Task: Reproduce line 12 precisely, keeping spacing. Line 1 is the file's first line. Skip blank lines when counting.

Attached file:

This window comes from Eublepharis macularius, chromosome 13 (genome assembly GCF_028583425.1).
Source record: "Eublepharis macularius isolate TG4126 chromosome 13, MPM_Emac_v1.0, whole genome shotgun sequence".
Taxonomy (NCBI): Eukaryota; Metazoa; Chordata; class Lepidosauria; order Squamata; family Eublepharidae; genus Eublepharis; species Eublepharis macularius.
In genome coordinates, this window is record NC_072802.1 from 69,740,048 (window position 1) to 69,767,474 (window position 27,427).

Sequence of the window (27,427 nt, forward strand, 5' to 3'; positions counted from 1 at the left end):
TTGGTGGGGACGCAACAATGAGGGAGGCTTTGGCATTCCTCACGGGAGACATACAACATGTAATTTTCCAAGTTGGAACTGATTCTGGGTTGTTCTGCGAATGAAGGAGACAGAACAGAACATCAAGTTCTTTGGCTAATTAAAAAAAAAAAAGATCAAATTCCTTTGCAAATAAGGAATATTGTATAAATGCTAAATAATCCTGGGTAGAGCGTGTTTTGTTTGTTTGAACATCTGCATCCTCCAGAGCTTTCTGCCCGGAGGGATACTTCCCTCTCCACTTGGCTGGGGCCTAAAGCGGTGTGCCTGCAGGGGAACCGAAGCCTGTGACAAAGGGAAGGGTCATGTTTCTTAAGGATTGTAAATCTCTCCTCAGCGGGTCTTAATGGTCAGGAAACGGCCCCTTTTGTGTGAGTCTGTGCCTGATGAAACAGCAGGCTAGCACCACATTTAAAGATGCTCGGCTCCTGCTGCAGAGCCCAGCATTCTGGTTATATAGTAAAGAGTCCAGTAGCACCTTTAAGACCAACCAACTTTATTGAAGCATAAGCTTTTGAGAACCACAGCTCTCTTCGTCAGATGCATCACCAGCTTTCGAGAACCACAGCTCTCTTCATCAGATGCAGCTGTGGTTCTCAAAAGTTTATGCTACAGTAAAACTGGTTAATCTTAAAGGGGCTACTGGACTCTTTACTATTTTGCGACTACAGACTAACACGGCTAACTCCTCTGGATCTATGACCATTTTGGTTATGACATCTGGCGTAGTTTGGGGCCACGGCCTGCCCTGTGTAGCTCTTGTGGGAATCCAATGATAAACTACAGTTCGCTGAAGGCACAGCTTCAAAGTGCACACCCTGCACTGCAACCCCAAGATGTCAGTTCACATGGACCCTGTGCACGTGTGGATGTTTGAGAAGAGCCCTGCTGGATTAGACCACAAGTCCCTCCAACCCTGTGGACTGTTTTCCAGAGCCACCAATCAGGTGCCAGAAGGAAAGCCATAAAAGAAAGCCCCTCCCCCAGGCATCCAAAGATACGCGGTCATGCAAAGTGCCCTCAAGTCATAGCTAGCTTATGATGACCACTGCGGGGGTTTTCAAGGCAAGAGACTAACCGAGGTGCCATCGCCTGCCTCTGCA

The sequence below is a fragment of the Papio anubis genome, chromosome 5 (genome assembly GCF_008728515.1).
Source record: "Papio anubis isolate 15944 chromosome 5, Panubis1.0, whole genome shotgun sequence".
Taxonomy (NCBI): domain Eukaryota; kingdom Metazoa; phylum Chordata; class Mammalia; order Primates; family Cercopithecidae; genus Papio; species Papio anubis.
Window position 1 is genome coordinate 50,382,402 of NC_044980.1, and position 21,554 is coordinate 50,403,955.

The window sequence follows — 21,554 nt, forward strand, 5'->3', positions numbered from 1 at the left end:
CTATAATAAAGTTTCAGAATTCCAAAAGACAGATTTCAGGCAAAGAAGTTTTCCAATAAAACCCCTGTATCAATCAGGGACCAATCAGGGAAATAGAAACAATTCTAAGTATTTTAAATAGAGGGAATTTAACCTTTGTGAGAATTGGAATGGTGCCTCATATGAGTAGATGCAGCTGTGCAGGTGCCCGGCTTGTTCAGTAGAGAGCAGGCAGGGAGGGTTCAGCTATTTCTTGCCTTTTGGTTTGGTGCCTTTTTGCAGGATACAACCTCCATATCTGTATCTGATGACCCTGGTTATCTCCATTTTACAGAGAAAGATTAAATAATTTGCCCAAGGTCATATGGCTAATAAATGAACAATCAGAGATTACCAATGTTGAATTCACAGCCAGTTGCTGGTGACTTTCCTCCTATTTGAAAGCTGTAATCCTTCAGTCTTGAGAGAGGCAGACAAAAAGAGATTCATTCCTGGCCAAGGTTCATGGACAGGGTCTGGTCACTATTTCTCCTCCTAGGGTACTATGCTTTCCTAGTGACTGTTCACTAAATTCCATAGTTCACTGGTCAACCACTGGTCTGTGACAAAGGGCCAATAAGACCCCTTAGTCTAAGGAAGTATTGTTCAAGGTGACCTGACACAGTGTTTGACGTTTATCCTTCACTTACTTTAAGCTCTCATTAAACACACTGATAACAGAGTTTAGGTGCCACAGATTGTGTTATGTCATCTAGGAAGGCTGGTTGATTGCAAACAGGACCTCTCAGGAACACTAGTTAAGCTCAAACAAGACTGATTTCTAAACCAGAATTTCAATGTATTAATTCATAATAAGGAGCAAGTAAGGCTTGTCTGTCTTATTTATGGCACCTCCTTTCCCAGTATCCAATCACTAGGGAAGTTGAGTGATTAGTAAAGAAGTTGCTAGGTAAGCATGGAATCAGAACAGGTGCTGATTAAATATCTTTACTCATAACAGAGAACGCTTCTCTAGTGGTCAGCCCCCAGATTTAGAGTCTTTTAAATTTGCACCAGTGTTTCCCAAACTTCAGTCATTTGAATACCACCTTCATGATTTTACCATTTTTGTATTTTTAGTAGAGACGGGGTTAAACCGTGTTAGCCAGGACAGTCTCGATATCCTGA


CTATAATAAAGTTTCAGAATTCCAAAAGACAGATTTCAGGCAAAGAAGTTTTCCAATAAAACCCCTGTATCAATCAGGGACCAATCAGGGAAATAGAAACAATTCTAAGTATTTTAAATAGAGGGAATTTAACCTTTGTGAGAATTGGAATGGTGCCTCATATGAGTAGATGCAGCTGTGCAGGTGCCCGGCTTGTTCAGTAGAGAGCAGGCAGGGAGGGTTCAGCTATTTCTTGCCTTTTGGTTTGGTGCCTTTTTGCAGGATACAACCTCCATATCTGTATCTGATGACCCTGGTTATCTCCATTTTACAGAGAAAGATTAAATAATTTGCCCAAGGTCATATGGCTAATAAATGAACAATCAGAGATTACCAATGTTGAATTCACAGCCAGTTGCTGGTGACTTTCCTCCTATTTGAAAGCTGTAATCCTTCAGTCTTGAGAGAGGCAGACAAAAAGAGATTCATTCCTGGCCAAGGTTCATGGACAGGGTCTGGTCACTATTTCTCCTCCTAGGGTACTATGCTTTCCTAGTGACTGTTCACTAAATTCCATAGTTCACTGGTCAACCACTGGTCTGTGACAAAGGGCCAATAAGACCCCTTAGTCTAAGGAAGTATTGTTCAAGGTGACCTGACACAGTGTTTGACGTTTATCCTTCACTTACTTTAAGCTCTCATTAAACACACTGATAACAGAGTTTAGGTGCCACAGATTGTGTTATGTCATCTAGGAAGGCTGGTTGATTGCAAACAGGACCTCTCAGGAACACTAGTTAAGCTCAAACAAGACTGATTTCTAAACCAGAATTTCAATGTATTAATTCATAATAAGGAGCAAGTAAGGCTTGTCTGTCTTATTTATGGCACCTCCTTTCCCAGTATCCAATCACTAGGGAAGTTGAGTGATTAGTAAAGAAGTTGCTAGGTAAGCATGGAATCAGAACAGGTGCTGATTAAATATCTTTACTCATAACAGAGAACGCTTCTCTAGTGGTCAGCCCCCAGATTTAGAGTCTTTTAAATTTGCACCAGTGTTTCCCAAACTTCAGTCATTTGAATACCACCTTCATGATTTTACCATTTTTGTATTTTTAGTAGAGACGGGGTTAAACCGTGTTAGCCAGGACAGTCTCGATATCCTGA